2 Future Improvements

Similar to any other textbook, there are also elements that we believe could be improved. While the structure is very clear, the chapters’ content distribution is sometimes uneven. For example, the author devotes an entire 22-page chapter (Chapter 2) and various sections (e.g., Chapter 4.4) throughout the 149-page book to PLS path modeling, only to conclude that “it is an ideal tool for unscrupulous or lazy researchers interested in bogus theories with random data” (Westland 2019, p. 38).

Apart from this structural concern, Westland’s (2019) conclusion underlines the general sentiment that component-based SEM and factor-based SEM are competing approaches. However, as suggested in other parts of the book, researchers’ functional background and adherence to a specific philosophy of science position contribute to the confusion over which method is “right” and which is “wrong” (Rigdon et al. 2017). These aspects have been extensively discussed in various social science fields (Henseler et al. 2014), including psychology (Rhemtulla et al. 2020; Rigdon et al. 2019). We believe a new edition would benefit from a more balanced description of the different viewpoints, given that recent advances in component-based SEM address the various concerns expressed in the book. For example, generalized structure component analysis offers a single optimization criterion as well as model fit metrics and allows researchers to impose model constraints (Hwang and Takane 2014). In addition, research has suggested extensions of component-based SEM methods that reliably estimate both factor- and component-model parameters (e.g., Dijkstra and Henseler 2015; Hwang et al. 2020).

Moreover, extensions of some of the simulations documented in the book would also be beneficial. For example, in Chapter 2, the author uses a simulation study to demonstrate the PLS path modeling method’s limitations. The simulation study assumes zero relationships between all the components, which is problematic, since the PLS path modeling algorithm—as also described in this textbook—requires a nomological net (i.e., at least some relationships that are not zero) to run adequately. The author’s general conclusion that “PLS path estimates are biased and highly dispersed from small samples” (Westland 2019, p. 36) should therefore only be considered in the context of this very specific model setup—see also Henseler et al. (2014).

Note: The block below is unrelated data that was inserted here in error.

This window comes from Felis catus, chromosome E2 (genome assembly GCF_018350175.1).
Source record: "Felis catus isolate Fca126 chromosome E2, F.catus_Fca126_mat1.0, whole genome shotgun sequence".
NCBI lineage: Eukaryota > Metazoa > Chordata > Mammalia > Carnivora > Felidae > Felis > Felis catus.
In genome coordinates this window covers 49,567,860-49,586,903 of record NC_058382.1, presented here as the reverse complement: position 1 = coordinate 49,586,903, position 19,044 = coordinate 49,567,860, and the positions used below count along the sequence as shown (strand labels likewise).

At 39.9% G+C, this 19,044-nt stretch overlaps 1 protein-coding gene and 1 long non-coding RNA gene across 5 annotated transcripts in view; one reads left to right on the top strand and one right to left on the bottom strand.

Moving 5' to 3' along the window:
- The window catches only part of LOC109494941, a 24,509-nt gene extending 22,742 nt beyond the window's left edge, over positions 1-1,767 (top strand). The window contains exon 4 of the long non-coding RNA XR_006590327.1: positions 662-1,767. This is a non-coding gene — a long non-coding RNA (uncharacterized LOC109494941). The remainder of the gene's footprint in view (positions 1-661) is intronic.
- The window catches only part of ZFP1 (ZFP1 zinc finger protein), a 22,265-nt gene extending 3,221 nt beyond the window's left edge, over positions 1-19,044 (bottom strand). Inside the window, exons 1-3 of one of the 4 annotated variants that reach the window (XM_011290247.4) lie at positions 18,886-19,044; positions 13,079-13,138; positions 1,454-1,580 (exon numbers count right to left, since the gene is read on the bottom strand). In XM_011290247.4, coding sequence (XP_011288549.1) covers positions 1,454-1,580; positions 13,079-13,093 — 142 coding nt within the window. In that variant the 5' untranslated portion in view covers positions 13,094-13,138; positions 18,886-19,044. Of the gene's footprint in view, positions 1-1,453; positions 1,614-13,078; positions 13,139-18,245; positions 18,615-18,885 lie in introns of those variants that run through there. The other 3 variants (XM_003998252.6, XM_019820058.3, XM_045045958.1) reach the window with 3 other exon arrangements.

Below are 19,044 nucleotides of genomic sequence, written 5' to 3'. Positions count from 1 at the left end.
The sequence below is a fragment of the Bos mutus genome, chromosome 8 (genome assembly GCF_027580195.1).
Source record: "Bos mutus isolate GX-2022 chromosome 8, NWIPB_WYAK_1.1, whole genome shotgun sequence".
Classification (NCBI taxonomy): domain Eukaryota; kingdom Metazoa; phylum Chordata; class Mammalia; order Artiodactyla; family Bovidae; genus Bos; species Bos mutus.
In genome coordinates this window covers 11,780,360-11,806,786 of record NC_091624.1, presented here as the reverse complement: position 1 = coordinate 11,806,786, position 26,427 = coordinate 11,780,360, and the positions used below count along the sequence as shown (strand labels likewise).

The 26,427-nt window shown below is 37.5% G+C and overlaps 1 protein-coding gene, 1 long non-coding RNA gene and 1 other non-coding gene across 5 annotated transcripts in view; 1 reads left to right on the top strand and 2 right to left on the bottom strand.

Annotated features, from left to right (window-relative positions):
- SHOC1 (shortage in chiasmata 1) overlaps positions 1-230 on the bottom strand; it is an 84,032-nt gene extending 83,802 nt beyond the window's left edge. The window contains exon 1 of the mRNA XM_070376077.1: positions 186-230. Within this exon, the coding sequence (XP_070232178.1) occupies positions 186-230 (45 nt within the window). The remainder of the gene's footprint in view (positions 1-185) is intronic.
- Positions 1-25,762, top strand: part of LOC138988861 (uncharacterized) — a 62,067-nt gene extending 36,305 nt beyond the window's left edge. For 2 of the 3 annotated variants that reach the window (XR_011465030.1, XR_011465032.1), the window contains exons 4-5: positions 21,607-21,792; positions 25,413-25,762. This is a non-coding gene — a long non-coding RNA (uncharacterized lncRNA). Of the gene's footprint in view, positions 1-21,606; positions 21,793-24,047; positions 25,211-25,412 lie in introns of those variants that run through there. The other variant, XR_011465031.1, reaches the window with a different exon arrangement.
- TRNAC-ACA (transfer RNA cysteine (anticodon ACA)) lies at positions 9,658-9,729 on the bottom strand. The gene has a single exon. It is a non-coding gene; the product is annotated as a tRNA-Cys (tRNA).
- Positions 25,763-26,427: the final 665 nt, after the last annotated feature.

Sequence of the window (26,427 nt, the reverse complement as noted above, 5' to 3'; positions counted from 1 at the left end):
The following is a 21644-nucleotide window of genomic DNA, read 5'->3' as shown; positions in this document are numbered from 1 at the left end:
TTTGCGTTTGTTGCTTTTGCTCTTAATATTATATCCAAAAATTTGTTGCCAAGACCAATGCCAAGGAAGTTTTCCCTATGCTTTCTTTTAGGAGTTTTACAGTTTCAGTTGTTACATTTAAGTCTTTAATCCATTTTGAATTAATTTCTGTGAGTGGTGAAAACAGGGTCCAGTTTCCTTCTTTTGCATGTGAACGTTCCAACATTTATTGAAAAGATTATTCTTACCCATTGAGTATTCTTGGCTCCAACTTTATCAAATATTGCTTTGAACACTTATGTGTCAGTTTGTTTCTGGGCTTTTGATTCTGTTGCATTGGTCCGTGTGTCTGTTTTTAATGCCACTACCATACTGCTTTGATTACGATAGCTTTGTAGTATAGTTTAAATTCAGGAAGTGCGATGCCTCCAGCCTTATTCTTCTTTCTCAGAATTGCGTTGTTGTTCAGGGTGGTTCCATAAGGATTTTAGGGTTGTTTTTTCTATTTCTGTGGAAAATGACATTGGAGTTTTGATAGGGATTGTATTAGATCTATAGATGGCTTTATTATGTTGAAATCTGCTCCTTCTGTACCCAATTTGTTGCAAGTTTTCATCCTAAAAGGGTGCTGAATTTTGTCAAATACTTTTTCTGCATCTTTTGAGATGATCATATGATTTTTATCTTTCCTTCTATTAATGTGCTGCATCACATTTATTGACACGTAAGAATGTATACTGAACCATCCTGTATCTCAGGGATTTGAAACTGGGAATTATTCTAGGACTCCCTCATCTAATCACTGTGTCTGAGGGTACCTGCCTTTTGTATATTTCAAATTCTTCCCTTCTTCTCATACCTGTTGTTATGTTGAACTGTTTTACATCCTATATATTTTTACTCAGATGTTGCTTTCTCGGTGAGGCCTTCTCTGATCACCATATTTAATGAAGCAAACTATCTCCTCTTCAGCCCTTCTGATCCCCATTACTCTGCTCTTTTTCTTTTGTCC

3 Conclusion

There is no doubt that a broad range of readers from varying disciplines will benefit from this book. By discussing often neglected topics in SEM, Westland (2019) offers the reverse of the various cookbook-type textbooks prevalent in so many social sciences fields. In light of this positioning, applied researchers with no or little knowledge of the topic need to be aware that they require an additional resource that offers practical guidance on how to apply SEM with programs such as LISREL or Mplus, and how to counter problems commonly encountered in SEM analyses. Despite the aspects that need improvement, Structural Equation Models: From Paths to Networks is a valuable resource for novice users who want to work with SEM. It also offers new perspectives for routine SEM users who wish to use this textbook to gain an overview of SEM’s underlying research philosophy, the broad portfolio of methods, their historical origins and interrelationships, recent developments, and other important topics such as data quality. Readers wanting to participate in the factor- vs. component-based methods debate should, however, look beyond the book and consider recent discussions on this topic (Petter 2018). Priced at about 170 USD for the hardcover version, the book is certainly in the upper price range, but most academic institutions will probably have access to the e-book version via SpringerLink.